In other words, for all the terrible things one can say about Bonds--and I've pretty much said all of them--he is a real baseball player who plays FOR THE TEAM. He's standoffish, megalomaniacal, racist, sexist, cold-hearted and disliked by his teammates, but he plays for the team just as much as any of them do--and remember, I watch nearly all their games. In fact, I'm of the view that as much of a pr*ck as Bonds is, KENT was more to blame for the troubles between them than Bonds, and I base that on my observations of other Giants interacting with the two men.

But if you read Alexander's book, you will learn documentable ways in which Cobb's selfishness and stats-obsession provably hurt his team. Bonds has hurt the integrity of the game--and terribly, due to his prominence--but I am unaware of any way he has hurt his team in the way he plays the game between the lines. Cobb did, and that is not a non-specific, conclusory matter of "chemistry." It's a matter of fact.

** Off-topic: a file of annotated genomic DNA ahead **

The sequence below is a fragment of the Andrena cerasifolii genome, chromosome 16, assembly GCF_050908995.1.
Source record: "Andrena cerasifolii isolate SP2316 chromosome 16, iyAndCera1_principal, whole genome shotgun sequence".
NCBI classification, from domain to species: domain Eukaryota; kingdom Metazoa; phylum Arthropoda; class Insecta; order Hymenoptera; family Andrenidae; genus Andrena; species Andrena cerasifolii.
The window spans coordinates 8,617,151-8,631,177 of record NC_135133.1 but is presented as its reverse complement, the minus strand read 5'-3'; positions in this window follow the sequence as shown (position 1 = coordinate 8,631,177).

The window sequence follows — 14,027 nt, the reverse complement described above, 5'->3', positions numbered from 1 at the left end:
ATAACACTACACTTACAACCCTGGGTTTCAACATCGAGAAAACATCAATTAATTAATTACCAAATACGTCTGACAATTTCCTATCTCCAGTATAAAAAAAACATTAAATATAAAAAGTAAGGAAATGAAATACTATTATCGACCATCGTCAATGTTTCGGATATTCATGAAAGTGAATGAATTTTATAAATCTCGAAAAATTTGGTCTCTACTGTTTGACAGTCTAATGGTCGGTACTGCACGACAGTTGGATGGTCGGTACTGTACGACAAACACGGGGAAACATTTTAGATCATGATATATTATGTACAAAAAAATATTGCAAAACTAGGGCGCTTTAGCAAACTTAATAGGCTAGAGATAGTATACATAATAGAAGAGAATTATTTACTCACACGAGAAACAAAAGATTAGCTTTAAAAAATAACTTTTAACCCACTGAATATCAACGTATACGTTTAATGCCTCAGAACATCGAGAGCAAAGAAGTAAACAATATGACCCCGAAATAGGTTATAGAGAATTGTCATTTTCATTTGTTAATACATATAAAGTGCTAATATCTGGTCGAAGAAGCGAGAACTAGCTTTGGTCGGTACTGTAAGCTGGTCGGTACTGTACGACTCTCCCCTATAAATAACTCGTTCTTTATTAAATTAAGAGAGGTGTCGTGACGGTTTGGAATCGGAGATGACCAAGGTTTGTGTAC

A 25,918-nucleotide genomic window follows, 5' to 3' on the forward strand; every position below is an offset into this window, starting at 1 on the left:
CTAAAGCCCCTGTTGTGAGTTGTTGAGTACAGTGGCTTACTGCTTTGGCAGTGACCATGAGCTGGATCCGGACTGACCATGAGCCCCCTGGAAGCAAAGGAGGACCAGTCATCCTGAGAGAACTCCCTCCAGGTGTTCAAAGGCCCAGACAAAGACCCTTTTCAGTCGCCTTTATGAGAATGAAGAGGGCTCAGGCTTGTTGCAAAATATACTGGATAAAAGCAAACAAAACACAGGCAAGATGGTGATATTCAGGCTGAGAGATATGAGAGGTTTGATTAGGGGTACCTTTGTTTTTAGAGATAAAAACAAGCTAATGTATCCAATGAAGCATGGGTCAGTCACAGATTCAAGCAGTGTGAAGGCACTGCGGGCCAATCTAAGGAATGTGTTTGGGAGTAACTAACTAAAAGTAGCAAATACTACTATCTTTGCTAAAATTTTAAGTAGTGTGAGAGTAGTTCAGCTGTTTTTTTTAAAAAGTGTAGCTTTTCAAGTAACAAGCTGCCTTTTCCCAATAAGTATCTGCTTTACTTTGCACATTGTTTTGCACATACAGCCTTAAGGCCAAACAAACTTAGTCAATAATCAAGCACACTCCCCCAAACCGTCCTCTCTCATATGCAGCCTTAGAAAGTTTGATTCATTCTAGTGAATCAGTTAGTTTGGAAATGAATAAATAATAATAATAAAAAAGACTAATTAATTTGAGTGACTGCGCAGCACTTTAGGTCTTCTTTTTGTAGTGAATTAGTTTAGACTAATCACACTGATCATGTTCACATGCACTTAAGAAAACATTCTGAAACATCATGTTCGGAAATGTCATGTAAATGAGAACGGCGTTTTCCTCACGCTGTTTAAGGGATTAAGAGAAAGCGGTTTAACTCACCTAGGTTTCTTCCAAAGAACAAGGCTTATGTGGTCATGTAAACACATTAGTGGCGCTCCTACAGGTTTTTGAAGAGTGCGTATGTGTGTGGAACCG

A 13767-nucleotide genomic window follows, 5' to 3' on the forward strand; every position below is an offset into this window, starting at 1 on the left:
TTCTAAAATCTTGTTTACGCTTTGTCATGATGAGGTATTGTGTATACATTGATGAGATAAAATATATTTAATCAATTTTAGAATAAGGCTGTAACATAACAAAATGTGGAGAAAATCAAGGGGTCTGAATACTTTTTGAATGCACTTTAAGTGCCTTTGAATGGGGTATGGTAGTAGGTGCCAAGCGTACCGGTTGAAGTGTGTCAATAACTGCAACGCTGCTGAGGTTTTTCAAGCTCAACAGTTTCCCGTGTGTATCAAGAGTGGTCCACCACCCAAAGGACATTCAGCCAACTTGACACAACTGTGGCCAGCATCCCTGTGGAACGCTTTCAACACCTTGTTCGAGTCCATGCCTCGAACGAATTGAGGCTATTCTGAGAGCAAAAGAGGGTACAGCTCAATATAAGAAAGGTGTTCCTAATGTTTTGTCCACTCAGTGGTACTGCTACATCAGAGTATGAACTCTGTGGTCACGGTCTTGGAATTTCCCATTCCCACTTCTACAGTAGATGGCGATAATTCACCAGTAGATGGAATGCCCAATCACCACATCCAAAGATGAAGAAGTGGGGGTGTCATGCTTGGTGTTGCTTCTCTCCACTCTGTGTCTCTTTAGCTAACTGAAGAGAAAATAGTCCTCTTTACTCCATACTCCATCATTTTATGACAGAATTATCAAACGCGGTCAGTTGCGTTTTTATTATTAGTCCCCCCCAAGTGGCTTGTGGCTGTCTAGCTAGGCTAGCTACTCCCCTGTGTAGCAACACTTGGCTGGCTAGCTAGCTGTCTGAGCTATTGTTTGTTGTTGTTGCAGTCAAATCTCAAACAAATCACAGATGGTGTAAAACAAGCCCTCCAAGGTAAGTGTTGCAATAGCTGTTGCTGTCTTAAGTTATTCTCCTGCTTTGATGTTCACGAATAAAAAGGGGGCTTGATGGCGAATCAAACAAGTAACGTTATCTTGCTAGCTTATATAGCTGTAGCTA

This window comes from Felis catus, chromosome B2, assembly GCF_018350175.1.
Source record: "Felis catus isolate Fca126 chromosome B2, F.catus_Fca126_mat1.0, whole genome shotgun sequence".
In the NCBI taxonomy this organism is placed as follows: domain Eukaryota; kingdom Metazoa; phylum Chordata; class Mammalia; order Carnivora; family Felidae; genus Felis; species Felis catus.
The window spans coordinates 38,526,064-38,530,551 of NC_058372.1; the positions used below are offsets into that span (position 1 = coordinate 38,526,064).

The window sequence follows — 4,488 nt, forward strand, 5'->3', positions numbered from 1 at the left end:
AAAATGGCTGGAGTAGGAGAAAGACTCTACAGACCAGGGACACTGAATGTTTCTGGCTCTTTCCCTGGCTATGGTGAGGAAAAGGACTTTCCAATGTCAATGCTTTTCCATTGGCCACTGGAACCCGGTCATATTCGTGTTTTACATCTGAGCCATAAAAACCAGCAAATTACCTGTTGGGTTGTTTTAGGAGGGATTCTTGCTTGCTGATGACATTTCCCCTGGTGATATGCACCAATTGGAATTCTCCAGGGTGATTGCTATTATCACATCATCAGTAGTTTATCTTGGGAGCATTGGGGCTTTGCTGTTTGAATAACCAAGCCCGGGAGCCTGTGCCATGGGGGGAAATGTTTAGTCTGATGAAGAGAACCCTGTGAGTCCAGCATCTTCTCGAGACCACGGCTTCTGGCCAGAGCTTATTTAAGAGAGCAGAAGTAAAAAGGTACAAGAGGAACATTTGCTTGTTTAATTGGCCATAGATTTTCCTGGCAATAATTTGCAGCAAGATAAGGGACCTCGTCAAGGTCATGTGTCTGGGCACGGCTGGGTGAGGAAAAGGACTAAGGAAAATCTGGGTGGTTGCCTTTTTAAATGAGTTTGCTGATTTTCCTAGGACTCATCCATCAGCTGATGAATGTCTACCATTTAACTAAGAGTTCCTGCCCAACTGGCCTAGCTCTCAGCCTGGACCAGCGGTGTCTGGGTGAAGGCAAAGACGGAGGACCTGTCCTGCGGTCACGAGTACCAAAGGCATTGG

That's surely got to count for quite a few "runs," no?

I ask you to take the time to read the book. Since we are both in the hobby of rating the greatest players in baseball history, and since this is by consensus the greatest Cobb biography (240 pages long, in paperback), it's worth your while. The author is Charles C. Alexander, and the title is simply "Ty Cobb." Of all my baseball biographies, the only one I rate above it--albeit way above it--is Robert Creamer's immortal "Babe: The Legend Comes to Life," which every baseball fan should read, whether they care about baseball history or not.

Alexander has a major point in common with Creamer. He is scholarly, not stats-obsessed, and his magnum opus would be interesting to a person who is not a baseball history fanatic, or even not a baseball fan at all... though that's far truer of Creamer's great book.

B.H.N.